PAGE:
Security breaches are splashed all over the news almost every day, and the World Wide Web Consortium (W3C) wants to do something about it—at least when it comes to online payments. The organization has launched the Web Payments Working Group to streamline and secure the online checkout process.
“The industry has looked to digital wallets as a way to improve security and usability, as well as to support marketing initiatives,” Jeff Jaffe, CEO of W3C, said in a statement. “And yet, users have not yet wholeheartedly embraced them. We believe that one reason for this is that the digital wallet market is fragmented, and providers use incompatible programming interfaces.
“The proposed standards from W3C will help ensure interoperability of different solutions by standardizing the programming interfaces. So when you buy something, you should have a standard way to match the payment instruments you have with the ones accepted by the merchant, in a way that integrates smoothly with the merchant’s checkout flow.”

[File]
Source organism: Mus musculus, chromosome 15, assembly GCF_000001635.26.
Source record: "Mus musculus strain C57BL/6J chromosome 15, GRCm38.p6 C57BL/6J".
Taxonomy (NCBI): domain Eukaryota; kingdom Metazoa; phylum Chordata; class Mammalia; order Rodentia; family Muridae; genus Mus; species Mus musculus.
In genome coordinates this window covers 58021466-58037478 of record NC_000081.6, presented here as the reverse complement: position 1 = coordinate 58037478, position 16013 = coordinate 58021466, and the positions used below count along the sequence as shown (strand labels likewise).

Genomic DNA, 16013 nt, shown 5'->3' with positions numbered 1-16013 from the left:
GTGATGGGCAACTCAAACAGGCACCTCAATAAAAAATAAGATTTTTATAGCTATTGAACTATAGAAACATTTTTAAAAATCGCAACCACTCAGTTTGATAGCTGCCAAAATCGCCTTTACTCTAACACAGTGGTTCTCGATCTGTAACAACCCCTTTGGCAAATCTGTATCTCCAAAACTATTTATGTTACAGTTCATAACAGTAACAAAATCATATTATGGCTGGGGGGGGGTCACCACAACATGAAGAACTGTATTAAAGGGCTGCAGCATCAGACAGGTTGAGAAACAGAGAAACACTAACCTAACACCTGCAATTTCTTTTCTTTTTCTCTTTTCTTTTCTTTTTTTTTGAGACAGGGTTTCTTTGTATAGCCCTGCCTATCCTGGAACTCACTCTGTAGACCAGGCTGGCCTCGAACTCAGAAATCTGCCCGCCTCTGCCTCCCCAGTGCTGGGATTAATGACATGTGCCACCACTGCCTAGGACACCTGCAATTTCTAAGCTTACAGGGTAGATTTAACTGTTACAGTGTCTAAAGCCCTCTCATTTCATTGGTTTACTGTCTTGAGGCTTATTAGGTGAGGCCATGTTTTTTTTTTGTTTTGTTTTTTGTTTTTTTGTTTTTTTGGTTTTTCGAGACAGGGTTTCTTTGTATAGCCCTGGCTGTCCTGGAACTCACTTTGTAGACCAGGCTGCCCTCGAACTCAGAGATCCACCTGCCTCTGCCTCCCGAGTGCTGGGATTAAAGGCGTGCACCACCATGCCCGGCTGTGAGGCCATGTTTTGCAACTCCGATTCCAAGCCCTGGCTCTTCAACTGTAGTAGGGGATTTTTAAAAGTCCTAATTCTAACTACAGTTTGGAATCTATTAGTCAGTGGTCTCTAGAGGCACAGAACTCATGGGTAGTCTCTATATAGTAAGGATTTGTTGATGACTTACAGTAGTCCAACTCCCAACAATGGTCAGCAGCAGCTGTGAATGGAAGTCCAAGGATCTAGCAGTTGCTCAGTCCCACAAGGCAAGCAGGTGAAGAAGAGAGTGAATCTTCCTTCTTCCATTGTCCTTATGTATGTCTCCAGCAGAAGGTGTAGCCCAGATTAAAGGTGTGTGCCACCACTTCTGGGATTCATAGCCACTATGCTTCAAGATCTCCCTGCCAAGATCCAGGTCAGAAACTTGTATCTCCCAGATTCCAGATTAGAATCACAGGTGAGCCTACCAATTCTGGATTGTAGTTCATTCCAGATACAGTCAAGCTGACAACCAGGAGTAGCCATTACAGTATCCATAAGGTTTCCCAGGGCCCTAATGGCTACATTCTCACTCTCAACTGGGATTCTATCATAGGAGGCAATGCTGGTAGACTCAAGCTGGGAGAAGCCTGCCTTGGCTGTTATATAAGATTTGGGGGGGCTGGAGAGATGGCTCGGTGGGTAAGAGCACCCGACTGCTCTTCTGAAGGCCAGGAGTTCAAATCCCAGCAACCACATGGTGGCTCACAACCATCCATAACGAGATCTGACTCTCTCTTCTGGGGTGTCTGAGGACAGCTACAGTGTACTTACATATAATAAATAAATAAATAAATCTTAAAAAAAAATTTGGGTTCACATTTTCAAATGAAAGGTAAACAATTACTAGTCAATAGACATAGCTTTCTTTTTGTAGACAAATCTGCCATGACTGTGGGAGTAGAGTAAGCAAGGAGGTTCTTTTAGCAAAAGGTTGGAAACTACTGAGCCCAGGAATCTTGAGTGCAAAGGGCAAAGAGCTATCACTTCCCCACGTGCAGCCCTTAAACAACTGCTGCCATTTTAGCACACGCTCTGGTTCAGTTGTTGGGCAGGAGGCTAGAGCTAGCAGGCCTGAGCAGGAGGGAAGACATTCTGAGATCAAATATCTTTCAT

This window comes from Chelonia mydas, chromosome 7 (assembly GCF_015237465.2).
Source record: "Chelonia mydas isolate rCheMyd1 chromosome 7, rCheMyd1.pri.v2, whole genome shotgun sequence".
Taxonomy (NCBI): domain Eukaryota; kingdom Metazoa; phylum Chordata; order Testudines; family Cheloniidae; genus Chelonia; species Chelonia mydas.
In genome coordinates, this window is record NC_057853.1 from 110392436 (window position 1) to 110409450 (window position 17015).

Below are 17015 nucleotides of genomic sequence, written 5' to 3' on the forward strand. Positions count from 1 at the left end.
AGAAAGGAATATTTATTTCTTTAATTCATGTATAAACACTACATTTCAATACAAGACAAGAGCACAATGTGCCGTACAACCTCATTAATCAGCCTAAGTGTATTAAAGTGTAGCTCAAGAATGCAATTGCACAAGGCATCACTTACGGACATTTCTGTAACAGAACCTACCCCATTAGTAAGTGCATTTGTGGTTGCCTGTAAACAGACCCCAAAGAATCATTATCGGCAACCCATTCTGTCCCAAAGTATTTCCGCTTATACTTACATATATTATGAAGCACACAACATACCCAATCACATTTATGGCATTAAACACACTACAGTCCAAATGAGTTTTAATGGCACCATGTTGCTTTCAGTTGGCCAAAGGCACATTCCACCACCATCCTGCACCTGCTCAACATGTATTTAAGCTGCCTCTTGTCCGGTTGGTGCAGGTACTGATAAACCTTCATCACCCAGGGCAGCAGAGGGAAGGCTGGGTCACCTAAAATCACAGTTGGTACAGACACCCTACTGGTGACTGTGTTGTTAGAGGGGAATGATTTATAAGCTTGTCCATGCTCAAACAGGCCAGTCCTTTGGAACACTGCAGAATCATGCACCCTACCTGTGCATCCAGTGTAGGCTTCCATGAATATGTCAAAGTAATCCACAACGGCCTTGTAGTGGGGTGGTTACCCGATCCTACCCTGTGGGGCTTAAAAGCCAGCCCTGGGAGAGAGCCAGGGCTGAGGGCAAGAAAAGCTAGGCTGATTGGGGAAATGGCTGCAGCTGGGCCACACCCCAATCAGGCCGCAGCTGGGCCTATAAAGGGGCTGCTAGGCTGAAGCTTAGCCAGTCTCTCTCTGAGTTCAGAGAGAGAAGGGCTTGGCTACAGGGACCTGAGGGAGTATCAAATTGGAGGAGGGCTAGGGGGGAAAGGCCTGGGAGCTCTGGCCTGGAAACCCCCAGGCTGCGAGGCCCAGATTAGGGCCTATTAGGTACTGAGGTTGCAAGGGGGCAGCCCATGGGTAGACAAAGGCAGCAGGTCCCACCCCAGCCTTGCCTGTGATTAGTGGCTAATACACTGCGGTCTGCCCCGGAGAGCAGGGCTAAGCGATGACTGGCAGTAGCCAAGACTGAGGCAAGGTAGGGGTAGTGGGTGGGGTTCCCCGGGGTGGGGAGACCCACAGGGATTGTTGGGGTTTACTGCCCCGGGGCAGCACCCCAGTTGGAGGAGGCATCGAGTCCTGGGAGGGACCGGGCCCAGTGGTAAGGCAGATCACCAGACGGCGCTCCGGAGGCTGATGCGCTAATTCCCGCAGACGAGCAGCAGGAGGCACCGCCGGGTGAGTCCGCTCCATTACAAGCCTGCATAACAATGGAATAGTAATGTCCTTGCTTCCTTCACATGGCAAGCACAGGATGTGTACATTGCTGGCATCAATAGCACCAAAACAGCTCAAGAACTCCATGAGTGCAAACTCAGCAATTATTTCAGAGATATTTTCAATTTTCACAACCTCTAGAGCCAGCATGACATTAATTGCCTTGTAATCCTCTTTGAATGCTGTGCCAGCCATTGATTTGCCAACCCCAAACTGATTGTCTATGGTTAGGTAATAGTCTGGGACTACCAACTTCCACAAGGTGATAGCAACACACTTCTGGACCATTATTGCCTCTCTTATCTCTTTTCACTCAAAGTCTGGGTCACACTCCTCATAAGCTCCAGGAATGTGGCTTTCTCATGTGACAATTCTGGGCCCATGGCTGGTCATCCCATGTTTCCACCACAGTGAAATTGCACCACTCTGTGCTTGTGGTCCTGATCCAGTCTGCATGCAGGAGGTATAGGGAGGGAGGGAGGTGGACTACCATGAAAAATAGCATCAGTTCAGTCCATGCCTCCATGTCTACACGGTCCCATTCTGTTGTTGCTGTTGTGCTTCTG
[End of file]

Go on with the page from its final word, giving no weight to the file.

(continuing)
The W3C will be standardizing APIs that allow Web apps, Web pages, browsers and users’ digital wallets to communicate with one another. The point of this is to provide users with greater control over their sensitive information, and to ensure that merchants don’t have direct access to that sensitive information.
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With the new APIs, developers should have an easier time bringing payment experiences to the Web, according to Ian Jacobs, activity lead for W3C’s Web Payments Working Group. “From a developer perspective, a lot less will be necessary to do because you will be able to rely on the browser going and getting payment credentials,” he said.
While the working group’s scope will be limited to the checkout process, Jacobs expected that there will be other working groups in the future to handle other front-end and back-end payment opportunities such as authentication, e-commerce and automated recurring payments.
“There will be a small number of working groups dotting the W3C landscape that are together building pieces and capabilities of Web payments,” he said.
The Web Payments Working Group’s first public working draft is expected to be published in March 2016. According to Jacobs, he expected to see the first implementations by the end of next year, and an increase in interoperability across browsers by 2017.